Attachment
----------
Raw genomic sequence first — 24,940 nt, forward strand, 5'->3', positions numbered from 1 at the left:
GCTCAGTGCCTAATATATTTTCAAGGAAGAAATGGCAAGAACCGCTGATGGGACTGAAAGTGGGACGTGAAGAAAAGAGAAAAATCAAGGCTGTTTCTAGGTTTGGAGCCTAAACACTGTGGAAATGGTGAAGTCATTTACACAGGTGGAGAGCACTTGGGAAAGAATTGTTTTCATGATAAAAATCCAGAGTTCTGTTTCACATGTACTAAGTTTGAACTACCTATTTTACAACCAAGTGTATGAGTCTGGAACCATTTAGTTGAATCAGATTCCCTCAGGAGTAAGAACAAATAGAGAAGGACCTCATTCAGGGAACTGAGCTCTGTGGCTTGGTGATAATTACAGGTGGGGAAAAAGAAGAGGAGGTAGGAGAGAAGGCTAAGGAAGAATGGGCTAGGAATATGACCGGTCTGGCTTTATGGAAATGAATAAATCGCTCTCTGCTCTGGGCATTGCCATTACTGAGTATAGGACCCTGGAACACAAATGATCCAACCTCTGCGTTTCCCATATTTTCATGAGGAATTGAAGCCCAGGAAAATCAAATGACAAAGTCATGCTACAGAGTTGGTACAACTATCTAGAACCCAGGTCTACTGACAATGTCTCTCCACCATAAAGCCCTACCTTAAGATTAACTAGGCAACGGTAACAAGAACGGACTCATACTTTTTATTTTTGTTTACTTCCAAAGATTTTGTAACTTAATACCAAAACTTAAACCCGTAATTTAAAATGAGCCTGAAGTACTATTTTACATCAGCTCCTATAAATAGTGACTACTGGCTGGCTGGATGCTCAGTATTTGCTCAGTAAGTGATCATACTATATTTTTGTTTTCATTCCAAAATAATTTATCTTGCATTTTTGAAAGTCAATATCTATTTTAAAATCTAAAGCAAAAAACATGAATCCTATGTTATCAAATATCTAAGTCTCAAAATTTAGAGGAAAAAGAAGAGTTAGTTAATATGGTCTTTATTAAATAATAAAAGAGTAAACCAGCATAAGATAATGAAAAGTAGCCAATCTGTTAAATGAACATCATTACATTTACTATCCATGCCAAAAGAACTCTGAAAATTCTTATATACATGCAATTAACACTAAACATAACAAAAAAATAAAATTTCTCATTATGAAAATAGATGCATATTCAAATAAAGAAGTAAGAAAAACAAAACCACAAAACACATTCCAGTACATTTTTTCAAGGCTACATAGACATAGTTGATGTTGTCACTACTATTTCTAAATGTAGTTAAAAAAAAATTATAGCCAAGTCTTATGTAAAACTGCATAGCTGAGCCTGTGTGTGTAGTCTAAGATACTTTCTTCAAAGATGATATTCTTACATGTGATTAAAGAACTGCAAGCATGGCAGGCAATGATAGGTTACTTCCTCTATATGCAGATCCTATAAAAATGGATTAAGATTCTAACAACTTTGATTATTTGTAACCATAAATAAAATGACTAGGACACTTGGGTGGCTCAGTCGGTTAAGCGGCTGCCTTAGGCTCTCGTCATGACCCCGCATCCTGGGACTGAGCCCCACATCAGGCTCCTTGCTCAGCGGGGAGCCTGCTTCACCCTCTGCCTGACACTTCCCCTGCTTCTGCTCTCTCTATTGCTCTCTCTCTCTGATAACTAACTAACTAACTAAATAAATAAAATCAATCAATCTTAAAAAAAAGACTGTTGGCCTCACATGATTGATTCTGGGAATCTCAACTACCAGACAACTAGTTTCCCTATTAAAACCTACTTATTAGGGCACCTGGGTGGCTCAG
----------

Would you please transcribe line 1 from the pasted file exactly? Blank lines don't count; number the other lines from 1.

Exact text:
Raw genomic sequence first — 24,940 nt, forward strand, 5'->3', positions numbered from 1 at the left: